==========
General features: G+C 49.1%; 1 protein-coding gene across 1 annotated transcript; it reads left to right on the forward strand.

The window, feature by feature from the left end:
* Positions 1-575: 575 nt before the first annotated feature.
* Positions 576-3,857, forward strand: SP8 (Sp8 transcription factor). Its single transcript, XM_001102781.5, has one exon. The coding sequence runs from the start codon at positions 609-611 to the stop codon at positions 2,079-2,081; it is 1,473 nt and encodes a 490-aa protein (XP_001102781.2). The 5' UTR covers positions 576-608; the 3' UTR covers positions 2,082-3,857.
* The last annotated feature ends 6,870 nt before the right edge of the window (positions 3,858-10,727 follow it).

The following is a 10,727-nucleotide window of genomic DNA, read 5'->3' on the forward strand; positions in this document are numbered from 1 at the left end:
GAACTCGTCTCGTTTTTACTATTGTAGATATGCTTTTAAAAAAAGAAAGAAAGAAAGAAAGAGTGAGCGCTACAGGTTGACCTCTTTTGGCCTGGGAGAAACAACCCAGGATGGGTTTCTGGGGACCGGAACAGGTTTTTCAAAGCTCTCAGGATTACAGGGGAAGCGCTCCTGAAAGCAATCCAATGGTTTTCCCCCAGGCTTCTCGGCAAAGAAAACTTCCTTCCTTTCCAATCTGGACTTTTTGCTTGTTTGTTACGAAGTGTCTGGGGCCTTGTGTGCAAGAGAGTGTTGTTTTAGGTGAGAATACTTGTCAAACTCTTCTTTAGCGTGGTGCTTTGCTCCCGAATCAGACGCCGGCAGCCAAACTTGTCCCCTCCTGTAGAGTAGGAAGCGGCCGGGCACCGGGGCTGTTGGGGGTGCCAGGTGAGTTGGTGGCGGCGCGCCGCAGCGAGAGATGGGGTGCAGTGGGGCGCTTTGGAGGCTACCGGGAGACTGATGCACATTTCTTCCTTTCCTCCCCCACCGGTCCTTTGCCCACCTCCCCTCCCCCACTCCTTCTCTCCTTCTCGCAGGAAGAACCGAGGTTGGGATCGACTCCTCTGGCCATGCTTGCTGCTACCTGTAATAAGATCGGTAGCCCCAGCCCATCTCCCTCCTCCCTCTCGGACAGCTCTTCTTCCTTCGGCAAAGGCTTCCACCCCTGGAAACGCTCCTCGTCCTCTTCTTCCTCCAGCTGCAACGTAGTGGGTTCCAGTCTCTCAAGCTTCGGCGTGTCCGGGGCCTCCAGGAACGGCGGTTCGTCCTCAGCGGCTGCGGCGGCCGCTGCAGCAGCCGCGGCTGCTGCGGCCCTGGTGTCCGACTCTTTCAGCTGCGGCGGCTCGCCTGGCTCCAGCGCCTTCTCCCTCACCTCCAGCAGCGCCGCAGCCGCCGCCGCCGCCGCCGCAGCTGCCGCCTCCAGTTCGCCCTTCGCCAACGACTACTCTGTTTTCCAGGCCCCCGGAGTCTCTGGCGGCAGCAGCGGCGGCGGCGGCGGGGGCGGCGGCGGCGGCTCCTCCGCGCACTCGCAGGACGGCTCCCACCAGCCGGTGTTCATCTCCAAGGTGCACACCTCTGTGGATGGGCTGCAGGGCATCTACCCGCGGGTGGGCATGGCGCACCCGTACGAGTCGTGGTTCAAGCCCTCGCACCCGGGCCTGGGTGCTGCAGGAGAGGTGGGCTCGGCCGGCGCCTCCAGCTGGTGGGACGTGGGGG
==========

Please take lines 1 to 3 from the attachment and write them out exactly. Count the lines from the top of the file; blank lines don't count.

General features: G+C 49.1%; 1 protein-coding gene across 1 annotated transcript; it reads left to right on the forward strand.

The window, feature by feature from the left end:
* Positions 1-575: 575 nt before the first annotated feature.